The lack of future taxpayers presents a chilling scenario for a nation with lots of debt on one hand and lots of pensioners on the other. The nation needs more hands.
For Thomas Dillon's latest contributions to The Japan Times, see below:
I ask my departing friend the biggest question of all: After decades in Japan, just how does he plan to earn a living back home?
Worst-case scenarios make good sense to too many people in Japan, and in turn influence decisions in ways that can only be described as . . . silly.
If one measures life in a 60-year cycle — and if you use the Chinese zodiac calendar, you do — then age 60 marks a new beginning or birth: You can be a child once again.
Even after long years teaching English in Japan, he still views himself as an avant-garde teaching artist, as can be seen by what insists he now be called: The Adjunct Instructor Formerly Known as Bob.
My friend dares to dream of a whole city for aged foreigners in Japan where everyone speaks the lingo.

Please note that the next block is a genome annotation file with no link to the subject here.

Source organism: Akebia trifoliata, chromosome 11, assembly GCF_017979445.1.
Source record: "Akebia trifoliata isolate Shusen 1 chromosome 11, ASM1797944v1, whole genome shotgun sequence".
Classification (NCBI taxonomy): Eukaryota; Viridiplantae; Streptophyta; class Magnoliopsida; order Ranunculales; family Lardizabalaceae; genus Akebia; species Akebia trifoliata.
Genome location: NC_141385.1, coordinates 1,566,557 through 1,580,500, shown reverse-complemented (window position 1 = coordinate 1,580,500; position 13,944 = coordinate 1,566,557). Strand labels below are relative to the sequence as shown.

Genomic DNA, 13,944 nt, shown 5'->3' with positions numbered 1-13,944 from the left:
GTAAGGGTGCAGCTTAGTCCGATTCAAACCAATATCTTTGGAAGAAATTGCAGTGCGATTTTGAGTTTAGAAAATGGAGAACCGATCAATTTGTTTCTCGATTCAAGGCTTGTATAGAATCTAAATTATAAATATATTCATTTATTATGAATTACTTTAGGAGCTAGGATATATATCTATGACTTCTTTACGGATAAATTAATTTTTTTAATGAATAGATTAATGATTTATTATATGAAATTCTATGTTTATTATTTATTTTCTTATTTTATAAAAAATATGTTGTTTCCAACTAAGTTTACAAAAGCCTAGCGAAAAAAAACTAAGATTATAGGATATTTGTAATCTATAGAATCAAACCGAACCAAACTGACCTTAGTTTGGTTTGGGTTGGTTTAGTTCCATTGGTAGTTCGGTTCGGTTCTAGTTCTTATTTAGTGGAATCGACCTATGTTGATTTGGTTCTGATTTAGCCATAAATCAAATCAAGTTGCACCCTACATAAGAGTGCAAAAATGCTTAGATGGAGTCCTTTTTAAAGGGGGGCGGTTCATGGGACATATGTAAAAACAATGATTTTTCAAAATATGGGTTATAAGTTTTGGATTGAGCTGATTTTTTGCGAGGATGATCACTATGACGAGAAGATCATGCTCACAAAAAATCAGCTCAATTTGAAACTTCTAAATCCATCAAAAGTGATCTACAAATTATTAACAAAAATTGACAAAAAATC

Airlines advise us what to do in in-flight emergencies, but what should you do if you get seated beside a nutter?
Yeah, I know. The thermometer is shooting for the moon and the humidity makes each stride forward seem more like a breaststroke. So why am I writing about snow? Well, I have to cool down somehow. In February, I got all hot about snow. Plus Tokyo's ...
Ten tips for stage fright, aka "the American disease." Americans supposedly fear public speaking more than anything — spiders, sharks, or even heights.
We bathed in strobe light for six months until the fateful day arrived: Our bathroom light had entered that great junk pile in the sky.